❧ By the King.
❧ A Proclamation concerning Starch.

IT is not vnknowen to most of our louing Subiects, That in the time of the late Queene of famous memory, the making of Starch within this Realme of England, being a thing newly taken vp, and growen in few yeeres very frequent, and to be much vsed, the inconuenience thereof was found to bee so great, by the wasting and consuming of Corne fit for peoples food, That many Proclamations were then made from time to time, for the repressing and vtter abolishing of the same. Howbeit, after­wards some particular persons, hauing procured a speciall License, aswell for the ma­king of Starchwithin the Realme, as also for bringing in the same from Forreigne parts, the libertie of the Subiect was so preiudiced, by reducing of that into few mens power, which in the Common libertie of the Subiect was free to all, That much offence did arise thereby, Insomuch as the said Graunt, being afterwards by her, in fauour to the Subiects, taken away vpon the Complaints of the grie­uance arising thereby, and the making of that stuffe within this Realme being then left to the libertie of all men to vse it at their pleasure, the same hath euer sithence bene continued in many places of this Realme. In which small time of continuance, it falleth out by experience, that the Toleration thereof to bee made here, is accompanied with so much of­fence to our people, as we perceiue by the Information which thereof we haue receiued, That her intent and purpose to represse the making thereof, and to take away the inconuenience of the same, was not without good cause & iust ground. For it appeareth by collection gathered, That the waste of Corne spent and consumed in the making of this Stuffe in most places of this our Realme, is so excessiue, as it is not fit to be spared from peoples Food, to serue in so vaine and slen­der an vse; For that it cannot be, but the spending thereof in Starch (especially in times wherein the plentie of Corne shall not be very abundant) must needs encrease both the scarcitie, and the prices thereof, aboue that which is fit to be suf­fered. And further it appeareth by the Complaints and Certificats, to Vs and our Councell sent from diuers Iustices of the Peace of seuerall parts, (especially about our City of London, and the Counties neere adioyning) That the ma­king thereof is not without exceeding annoyance to the people dwelling neere the places where it is made, by reason of the noysome stench, and vnsauourie smells arising of and by the same: which breeding infectious aires, cannot but en­crease most contagious Sicknesses and diseases, especially in these times of common Infection: A danger fit to be preuen­ted, in that prouidence which we owe to the welfare of our people, as in euery part of the Realme generally, so especially in our City of London, being our Chamber, the ordinary place of our abode for the best part of the yeere, and of the resort of all sorts of our Subiects for their necessary affaires.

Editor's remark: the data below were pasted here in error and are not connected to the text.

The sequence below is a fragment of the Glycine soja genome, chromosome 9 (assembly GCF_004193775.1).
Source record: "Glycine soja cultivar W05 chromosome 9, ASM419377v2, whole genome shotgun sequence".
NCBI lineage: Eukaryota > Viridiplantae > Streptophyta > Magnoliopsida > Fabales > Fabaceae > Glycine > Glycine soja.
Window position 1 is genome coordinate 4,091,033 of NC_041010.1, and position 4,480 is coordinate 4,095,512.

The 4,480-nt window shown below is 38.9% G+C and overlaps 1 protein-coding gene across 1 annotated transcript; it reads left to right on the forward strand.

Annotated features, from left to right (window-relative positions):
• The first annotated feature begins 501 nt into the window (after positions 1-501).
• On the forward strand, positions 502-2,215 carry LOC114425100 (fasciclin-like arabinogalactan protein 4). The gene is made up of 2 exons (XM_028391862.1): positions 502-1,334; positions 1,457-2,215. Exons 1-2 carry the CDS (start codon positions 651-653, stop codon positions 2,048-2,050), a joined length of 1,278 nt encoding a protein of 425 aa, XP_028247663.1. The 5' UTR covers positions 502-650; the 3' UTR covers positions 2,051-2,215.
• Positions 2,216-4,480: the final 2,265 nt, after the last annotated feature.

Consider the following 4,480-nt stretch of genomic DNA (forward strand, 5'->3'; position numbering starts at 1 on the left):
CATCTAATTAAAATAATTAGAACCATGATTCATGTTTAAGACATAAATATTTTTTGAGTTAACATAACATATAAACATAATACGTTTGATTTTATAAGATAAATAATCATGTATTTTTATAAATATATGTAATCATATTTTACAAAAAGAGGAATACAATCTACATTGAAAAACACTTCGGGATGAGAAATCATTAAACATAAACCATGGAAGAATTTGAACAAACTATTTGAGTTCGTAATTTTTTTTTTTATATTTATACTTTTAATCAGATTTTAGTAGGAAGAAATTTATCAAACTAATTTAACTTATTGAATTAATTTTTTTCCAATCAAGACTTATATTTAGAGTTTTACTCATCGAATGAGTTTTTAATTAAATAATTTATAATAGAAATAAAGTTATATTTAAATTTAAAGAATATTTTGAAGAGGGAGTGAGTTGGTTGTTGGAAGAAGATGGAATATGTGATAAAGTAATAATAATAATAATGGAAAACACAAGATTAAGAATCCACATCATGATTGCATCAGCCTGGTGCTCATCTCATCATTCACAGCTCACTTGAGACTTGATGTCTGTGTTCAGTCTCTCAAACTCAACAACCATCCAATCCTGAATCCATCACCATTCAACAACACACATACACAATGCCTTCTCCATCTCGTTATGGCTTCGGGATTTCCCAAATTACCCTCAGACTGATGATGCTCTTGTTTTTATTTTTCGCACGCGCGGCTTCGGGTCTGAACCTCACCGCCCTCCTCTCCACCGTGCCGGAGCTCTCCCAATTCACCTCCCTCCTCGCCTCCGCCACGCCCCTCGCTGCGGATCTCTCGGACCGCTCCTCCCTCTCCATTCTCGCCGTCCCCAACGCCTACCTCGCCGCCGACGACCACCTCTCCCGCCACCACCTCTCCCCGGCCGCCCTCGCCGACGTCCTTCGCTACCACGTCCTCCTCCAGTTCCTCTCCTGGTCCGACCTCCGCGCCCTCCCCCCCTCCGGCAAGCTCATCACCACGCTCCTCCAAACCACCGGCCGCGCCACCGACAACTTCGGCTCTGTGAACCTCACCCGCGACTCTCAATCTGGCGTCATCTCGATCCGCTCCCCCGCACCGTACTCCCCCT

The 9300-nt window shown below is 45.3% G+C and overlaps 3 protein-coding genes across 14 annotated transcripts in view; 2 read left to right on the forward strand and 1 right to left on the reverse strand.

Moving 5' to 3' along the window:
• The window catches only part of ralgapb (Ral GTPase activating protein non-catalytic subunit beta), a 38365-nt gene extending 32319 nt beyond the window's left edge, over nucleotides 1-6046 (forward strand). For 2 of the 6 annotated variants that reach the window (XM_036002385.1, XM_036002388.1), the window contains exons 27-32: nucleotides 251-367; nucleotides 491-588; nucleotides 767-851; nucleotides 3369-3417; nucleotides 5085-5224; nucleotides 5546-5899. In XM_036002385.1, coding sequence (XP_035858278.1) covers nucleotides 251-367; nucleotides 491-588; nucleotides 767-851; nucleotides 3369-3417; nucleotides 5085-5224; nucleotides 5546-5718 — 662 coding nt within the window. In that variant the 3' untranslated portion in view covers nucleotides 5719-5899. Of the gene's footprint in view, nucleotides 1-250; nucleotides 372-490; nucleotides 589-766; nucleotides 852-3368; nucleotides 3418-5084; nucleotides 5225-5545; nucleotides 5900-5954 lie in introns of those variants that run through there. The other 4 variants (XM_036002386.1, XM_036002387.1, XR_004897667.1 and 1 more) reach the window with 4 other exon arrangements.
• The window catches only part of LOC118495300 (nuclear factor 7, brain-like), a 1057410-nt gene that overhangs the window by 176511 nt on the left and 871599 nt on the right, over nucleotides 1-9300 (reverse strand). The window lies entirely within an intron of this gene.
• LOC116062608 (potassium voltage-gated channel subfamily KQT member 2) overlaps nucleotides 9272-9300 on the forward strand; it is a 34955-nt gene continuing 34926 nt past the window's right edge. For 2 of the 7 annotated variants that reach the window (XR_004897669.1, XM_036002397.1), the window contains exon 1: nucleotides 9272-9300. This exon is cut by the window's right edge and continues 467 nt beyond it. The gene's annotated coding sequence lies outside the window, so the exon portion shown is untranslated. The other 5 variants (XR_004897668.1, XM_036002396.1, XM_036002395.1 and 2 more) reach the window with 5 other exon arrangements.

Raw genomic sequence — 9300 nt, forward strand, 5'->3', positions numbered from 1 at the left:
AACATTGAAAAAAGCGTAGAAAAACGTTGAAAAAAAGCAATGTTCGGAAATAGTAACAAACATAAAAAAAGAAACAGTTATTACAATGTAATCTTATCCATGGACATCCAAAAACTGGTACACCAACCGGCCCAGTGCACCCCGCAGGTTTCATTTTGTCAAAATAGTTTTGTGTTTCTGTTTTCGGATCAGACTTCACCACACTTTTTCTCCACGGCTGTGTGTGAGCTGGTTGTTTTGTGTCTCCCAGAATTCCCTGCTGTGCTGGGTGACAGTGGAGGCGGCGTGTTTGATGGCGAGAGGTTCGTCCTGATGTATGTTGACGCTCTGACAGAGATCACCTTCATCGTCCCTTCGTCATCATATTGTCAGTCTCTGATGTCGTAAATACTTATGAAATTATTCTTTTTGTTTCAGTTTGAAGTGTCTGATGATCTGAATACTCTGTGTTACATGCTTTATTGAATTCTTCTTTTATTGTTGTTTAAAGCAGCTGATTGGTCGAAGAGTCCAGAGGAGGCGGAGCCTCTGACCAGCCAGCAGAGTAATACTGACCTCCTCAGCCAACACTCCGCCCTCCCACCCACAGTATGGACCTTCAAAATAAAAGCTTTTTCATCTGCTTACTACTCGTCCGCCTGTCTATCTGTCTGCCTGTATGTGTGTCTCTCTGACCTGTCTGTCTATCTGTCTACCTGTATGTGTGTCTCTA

Which incommodities, hauing bene by Vs, with the aduice of our Councell, throughly considered, Wee had a determi­nation for the redresse thereof, and for the policie of our Realme, vtterly to take away the making of Starch within it, of what Stuffe, or vnder what pretence soeuer. Neuerthelesse, vpon the humble suit of a great number of our louing Sub­iects lately made vnto Vs, it being apparant, that the vtter abolishing and taking away thereof, would be a great hinde­rance to them in their trades, and bereaue many of them of the meanes of their necessary liuing and maintenance; And being likewise enformed, that there may well be spared, both in our City of London, Westminster, and other the great Ci­ties and Townes of the Realme, great quantities of Branne, and other such courser Stuffes, of which the best and finest Starch is vsually made; We, tendering the good and benefit of our said Subiects, and being wel pleased, in our Prince­ly care and desire of the Publike good, to yeeld vnto them the libertie and free vse of their needfull Trades, and of all due and conuenient meanes of their necessary maintenance, And yet holding it as fit and needfull to prouide for the redresse of all abuses and inconueniences, growing both by the needlesse wasting of the store of Corne within our Realme, and also by the publike annoyance and offence giuen vnto our Subiects, by the noysome making of Starch in most places of our Kingdome as aforesayd, Haue therefore, with the aduice of our Councell, thought it good to giue authoritie vnto cer­taine persons of good qualitie and credite, by Commission vnder our great Seale of England, from time to time to view and suruey, and allow all places and houses within any part [...] [...]r Kingdome, where any Starch is or shall be made, [Page]and with the assistance of the Maior, or chiefe Magistrate of that place which shall be next adioyning to any such place of Starch-making, to see that none be from henceforth made of Wheat, but onely of cleane Branne, and such like courser stuffe; And that none shal be made in any such place, as may be to the iust annoyance and offence of our louing Subiects, but onely in such places, and in such order, as by the discretion and appointment of our sayd Commissioners, and such Magistrates next adioyning, shall be thought fit.